The omicron variant of the novel coronavirus has been worrying experts since it was first announced, and many have already been anticipating its arrival.

Scientists in South Africa first announced the discovery of omicron over Thanksgiving weekend, as I wrote for the Deseret News.

Dr. Megan Ranney, an emergency room physician at Lifespan and a Brown University researcher, told WJAR in Providence, Rhode Island, that the omicron variant “is the variant that many of us have been worried about.”

  • “Time will tell if it is as serious as the preliminary reports suggest that it may be,” she said.

Ranney said the research is still being done into the omicron variant. More research and data will help experts understand the new variant and how it could impact our society.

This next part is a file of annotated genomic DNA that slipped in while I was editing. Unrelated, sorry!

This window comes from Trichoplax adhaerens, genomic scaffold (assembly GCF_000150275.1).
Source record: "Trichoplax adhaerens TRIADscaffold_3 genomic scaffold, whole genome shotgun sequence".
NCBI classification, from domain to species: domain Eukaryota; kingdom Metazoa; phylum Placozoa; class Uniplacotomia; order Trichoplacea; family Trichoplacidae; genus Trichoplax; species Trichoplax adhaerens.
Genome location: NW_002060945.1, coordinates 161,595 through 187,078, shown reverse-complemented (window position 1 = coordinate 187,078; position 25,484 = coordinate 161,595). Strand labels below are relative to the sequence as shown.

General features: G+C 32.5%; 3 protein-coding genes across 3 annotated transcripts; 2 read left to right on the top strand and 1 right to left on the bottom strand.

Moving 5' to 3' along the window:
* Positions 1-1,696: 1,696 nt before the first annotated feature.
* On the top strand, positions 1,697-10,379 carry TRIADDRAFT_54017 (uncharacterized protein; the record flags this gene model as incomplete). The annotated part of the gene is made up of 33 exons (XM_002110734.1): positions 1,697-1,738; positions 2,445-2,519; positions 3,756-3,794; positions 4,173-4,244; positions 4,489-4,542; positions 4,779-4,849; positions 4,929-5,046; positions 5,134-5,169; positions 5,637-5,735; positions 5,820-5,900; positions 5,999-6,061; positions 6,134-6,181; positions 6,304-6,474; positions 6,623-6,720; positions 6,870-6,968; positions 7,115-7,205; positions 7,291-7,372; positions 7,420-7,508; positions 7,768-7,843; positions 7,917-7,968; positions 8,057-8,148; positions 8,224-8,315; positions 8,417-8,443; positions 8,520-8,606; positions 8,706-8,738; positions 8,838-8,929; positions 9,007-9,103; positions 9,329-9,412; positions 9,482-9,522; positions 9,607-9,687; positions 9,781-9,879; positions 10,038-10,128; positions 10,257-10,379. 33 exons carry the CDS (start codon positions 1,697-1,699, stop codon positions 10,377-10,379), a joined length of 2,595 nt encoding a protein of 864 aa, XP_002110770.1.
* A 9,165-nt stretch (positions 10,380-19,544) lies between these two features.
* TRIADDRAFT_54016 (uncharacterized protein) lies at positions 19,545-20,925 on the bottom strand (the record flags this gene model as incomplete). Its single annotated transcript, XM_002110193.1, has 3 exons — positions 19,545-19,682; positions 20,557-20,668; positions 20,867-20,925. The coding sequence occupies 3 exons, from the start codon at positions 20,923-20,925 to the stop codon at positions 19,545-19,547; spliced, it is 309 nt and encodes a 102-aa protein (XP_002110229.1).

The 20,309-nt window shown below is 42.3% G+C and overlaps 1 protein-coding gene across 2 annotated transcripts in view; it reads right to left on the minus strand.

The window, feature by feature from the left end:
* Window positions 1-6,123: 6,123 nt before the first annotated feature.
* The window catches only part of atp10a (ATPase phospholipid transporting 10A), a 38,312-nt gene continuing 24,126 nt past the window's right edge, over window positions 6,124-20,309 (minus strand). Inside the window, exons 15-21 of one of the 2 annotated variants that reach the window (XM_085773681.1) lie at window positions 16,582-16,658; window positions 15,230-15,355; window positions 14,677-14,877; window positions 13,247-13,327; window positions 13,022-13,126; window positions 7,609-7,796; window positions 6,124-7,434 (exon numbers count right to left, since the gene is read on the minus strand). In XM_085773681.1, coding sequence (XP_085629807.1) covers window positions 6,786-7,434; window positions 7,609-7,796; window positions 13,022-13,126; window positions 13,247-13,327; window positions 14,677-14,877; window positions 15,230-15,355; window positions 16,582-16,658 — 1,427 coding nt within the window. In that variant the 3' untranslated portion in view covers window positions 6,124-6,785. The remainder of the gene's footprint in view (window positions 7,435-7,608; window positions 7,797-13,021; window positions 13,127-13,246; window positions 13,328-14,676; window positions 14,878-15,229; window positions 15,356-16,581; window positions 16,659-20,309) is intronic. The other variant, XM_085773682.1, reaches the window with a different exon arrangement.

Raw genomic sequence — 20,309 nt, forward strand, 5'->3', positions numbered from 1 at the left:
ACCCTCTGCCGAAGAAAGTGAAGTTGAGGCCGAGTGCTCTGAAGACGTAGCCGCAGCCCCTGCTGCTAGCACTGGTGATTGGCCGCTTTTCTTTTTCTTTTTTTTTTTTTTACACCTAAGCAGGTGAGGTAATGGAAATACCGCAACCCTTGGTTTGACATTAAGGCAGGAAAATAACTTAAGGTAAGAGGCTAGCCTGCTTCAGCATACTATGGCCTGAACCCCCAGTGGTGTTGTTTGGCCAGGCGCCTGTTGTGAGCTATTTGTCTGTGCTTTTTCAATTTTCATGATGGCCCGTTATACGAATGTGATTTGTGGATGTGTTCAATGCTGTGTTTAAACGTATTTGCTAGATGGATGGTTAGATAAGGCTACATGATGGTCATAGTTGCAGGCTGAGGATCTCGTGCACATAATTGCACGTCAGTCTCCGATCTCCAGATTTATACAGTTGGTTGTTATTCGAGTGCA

• “The thing about omicron is that it has numerous mutations to a lot of different parts of its genome that make it potentially much more transmissible and much more difficult to fight with some of the strategies that we already have,” said Ranney.

Dr. Scott Gottlieb, the former commissioner of the Food and Drug Administration, said researchers want to examine “the features of the virus itself.”

  • He said that “the virus sequence has a lot of mutations that we know are associated not just with increased immune evasion, the ability to evade the immunity that we’ve acquired through vaccination of prior infection, but also potentially virulence that could make it more contagious and a more fearsome virus.”